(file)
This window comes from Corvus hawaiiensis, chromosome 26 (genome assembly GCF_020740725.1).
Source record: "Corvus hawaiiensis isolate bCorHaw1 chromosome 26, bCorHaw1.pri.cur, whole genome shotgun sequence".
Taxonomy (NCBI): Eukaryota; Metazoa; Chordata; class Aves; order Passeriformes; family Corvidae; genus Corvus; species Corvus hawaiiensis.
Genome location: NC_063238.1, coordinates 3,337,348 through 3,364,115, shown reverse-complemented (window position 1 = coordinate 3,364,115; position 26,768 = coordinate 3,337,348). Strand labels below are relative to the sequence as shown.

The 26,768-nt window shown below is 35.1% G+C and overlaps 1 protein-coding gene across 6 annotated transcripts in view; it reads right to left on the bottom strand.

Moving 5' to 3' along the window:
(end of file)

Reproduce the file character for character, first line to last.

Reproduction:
This window comes from Corvus hawaiiensis, chromosome 26 (genome assembly GCF_020740725.1).
Source record: "Corvus hawaiiensis isolate bCorHaw1 chromosome 26, bCorHaw1.pri.cur, whole genome shotgun sequence".
Taxonomy (NCBI): Eukaryota; Metazoa; Chordata; class Aves; order Passeriformes; family Corvidae; genus Corvus; species Corvus hawaiiensis.
Genome location: NC_063238.1, coordinates 3,337,348 through 3,364,115, shown reverse-complemented (window position 1 = coordinate 3,364,115; position 26,768 = coordinate 3,337,348). Strand labels below are relative to the sequence as shown.

The 26,768-nt window shown below is 35.1% G+C and overlaps 1 protein-coding gene across 6 annotated transcripts in view; it reads right to left on the bottom strand.

Moving 5' to 3' along the window: